It is not permissible to reveal the maximum speed of the Mustang, but the British freely describe it as unquestionably the fastest army cooperation plane in the world. The standard armament of the P-51 consists of two machine guns on top of the fuselage firing through the propeller arc and two machine guns in each wing.
Its wings and tail surfaces are of the so-called "laminar flow" section which was developed in the laboratories of the National Advisory Committee for Aeronautics after years of intensive research. The prime requisite for the utilization of these highly efficient sections is smoothness of wing and tail surfaces. Flush riveting and smooth joints between skin panels throughout the plane are means of accomplishing the desired finish.
The newest American fighter in service is the Republic P-47 Thunderbolt. This is in many ways a remarkable fighter airplane. It is the first American combat airplane designed since the outbreak of war in 1939 to see action. It is generally conceded to be the world's first fighter airplane to be powered by 2,000-hp air-cooled radial engine. This is the 18-cylinder Pratt & Whitney Double Wasp.
The P-47 is a single-seat low-wing airplane with conventional landing gear. Aside from its husky powerplant, it is distinguished by the fact that it is one of the few fighter planes in the world to be equipped with the famous exhaust-driven turbosupercharger, the same device which was developed and pioneered in the United States and has enabled the famous Boeing Flying Fortresses to operate at peak efficiency at extreme altitudes for many years.
Its maximum speed is definitely in excess of 400 mph. It is equipped with six or more .50-calibre machine guns and has a range of operations greatly exceeding that of any other single-engine fighter. Pilots who have flown it and the strategists and engineers who are responsible for its design and construction unhesitatingly rank it as the best single-engine high altitude fighter airplane in production or in action anywhere in the world today.
The design was completed on the P-47 in 1939. Two additional plants are tooling up and getting into production on the same type. Actual reports from AAF officers are understandably lacking in detail, but all are to the good.
This brings us to the twin-engine and multiple-place fighters. The Lockheed P-38 Lightning is believed to be the only twin-engine, single-seat fighter plane in action anywhere in the world.
The British Bristol Beaufighter is probably the outstanding multiple-place twin engine fighter. The German Messerschmitt 110, an older design, is a three-place twin-engine fighter. Planes of this type are really aerial destroyers, capable of roving long distances in search of prey. The combination of high performance, deadly offensive armament and long range enables them to seek out the enemy and engage him in combat at distances far beyond those capable of defense by the small interceptor fighters.
The Lockheed P-38 was first flown in 1939. Piloted by an Army officer, it crossed the United States from the West Coast to the Eastern Seaboard at an average flying speed of 404 mph. An aircraft capable of maintaining that speed for many hours at a time has a maximum speed considerably greater.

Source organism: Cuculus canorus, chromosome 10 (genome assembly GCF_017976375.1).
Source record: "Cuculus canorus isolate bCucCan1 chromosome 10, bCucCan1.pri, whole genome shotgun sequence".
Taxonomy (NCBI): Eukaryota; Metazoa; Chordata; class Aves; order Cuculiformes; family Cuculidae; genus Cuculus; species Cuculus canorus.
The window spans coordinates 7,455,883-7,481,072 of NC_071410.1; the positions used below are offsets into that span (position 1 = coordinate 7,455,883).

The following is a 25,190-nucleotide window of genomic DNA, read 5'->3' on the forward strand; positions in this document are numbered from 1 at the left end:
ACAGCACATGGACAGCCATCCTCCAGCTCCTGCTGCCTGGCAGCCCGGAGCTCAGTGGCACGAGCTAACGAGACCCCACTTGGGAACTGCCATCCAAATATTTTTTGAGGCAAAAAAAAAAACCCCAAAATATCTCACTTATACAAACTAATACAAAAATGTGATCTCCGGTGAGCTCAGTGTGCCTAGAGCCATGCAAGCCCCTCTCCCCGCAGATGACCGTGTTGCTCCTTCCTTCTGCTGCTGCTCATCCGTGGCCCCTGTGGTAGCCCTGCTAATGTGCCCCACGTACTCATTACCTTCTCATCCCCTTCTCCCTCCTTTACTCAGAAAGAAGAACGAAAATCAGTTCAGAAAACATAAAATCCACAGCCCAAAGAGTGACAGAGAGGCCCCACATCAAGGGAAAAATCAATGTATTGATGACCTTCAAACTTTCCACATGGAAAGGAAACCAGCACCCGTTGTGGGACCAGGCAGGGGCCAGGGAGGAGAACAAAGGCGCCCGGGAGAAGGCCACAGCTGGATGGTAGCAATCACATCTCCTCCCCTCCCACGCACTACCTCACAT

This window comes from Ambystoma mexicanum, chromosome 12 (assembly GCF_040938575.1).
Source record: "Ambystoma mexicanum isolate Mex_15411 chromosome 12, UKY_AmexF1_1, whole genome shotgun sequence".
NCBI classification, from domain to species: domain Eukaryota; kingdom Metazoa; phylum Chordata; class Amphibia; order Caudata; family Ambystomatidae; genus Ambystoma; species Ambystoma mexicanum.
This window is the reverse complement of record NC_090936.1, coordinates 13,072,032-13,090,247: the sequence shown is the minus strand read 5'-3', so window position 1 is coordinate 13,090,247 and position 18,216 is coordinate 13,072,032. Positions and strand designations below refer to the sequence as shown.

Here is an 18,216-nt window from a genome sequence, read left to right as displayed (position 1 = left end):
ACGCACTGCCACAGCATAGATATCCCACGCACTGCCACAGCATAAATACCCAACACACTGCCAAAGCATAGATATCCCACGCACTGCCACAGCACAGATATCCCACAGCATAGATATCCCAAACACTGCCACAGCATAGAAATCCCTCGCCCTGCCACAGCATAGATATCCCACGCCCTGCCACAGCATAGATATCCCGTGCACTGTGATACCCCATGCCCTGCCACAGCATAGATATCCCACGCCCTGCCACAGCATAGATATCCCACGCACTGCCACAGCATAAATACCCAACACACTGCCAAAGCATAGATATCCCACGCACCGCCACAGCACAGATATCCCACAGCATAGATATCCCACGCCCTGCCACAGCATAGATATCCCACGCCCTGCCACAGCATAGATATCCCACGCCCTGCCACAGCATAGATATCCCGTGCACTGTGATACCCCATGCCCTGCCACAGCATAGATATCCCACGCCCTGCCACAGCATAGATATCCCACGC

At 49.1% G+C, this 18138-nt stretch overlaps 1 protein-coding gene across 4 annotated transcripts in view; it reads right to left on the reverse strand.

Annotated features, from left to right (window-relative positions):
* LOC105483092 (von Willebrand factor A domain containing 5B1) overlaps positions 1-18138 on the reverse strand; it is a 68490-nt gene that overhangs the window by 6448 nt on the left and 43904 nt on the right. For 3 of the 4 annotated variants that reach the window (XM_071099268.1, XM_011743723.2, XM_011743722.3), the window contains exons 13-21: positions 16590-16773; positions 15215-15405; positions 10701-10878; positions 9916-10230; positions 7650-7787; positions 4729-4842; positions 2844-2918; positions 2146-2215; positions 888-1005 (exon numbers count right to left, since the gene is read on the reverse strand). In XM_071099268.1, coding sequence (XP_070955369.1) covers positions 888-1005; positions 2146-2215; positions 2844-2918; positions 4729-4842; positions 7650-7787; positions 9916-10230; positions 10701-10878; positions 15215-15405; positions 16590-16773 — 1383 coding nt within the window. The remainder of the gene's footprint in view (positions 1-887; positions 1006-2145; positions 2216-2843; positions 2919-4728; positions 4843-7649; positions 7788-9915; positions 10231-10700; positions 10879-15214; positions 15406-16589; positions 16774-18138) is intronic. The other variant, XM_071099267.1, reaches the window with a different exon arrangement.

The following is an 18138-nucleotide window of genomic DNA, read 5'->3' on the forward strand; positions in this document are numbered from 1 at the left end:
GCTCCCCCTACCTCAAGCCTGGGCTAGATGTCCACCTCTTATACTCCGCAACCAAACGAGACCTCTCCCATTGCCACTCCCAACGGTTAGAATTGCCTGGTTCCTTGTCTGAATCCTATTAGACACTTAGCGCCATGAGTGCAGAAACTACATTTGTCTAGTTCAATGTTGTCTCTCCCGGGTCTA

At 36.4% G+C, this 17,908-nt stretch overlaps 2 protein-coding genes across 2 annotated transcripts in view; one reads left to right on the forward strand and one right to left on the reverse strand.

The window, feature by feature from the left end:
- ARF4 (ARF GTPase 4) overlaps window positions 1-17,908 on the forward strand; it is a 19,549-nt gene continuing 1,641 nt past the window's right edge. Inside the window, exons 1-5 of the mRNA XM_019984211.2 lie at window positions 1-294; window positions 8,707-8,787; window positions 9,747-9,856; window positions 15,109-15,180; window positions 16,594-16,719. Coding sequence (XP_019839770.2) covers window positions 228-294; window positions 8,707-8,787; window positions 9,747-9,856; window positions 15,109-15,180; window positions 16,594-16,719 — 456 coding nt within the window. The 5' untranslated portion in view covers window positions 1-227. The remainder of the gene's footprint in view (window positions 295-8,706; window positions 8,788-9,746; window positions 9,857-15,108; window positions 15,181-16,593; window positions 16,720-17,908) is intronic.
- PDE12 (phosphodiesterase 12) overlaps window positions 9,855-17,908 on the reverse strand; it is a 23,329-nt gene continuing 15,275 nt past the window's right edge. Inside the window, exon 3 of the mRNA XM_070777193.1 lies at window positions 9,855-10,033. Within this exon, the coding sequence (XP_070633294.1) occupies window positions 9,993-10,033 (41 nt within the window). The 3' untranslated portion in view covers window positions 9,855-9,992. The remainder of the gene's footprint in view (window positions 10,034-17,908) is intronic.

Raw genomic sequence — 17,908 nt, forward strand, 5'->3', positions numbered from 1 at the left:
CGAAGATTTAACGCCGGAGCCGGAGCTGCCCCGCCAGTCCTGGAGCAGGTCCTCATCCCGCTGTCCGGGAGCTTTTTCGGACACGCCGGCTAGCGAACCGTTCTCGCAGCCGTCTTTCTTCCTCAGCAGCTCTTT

The Lightning is of very unusual design. It does not have a fuselage like the conventional aircraft which terminates in the empennage, or tail surfaces. Instead, the two nacelles which house its Allison liquid-cooled, V-type engines, which are similar to those installed in the single-engine fighters, taper into slender booms which support the horizontal tail surfaces at either end and terminate in twin rudders and vertical fins. In place of the fuselage, a large nacelle housing the pilot's cabin and center guns juts well forward out over the leading edge of the wing and terminates at the trailing edge at the center of the wing. The engines are equipped with the very efficient exhaust-driven turbosuperchargers, which enable it to perform in the thin air around 40,000 ft.
The P-38, like many other advanced American designs, is equipped with tricycle landing gear. This feature is particularly important for planes of such high performance. It decreases the likelihood of ground looping or nosing over when a pilot is forced to land on a rough field or under other adverse conditions. Its armament consists of multiple cannon and machine guns mounted in the nose of the pilot's nacelle. The Lightning got into good quantity production late in 1941 and has been rolling off the assembly lines in increasing numbers ever since. By now, considerable numbers must be in service at the fighting fronts, although few reports have been permitted to be published. Gen Arnold, however, has stated that the Lockheed P-38s have engaged the Japanese with notable success in the Pacific area.
Americans have no monopoly on brains. Therefore, both allied and enemy nations are creating aircraft, engines and other instruments of war of excellent design and construction. Most of these nations have been learning the lessons of warfare far longer than we have. In some instances, certain foreign products excel ours. As a nation, we are proud that in both war and peace the reverse is generally true. There would be grave danger in kidding ourselves about the superiority of our warplanes if they were not, in fact, superior. They are not above criticism as types or models. Intelligent, constructive criticisms are welcome and should continue. But the inescapable conclusion for all those in possession of the facts is this: American fighter planes, on the whole, are superior to those of our enemies; as our latest types reach the fighting fronts in increasing numbers, the edge of superiority in quality and performance will be increased month by month.
This article was originally published in the October, 1942, issue of Aviation magazine, vol 41, no 10, pp 93-95, 334-336B.
The original article includes 7 photos showing the various American planes discussed.
Photos are not credited.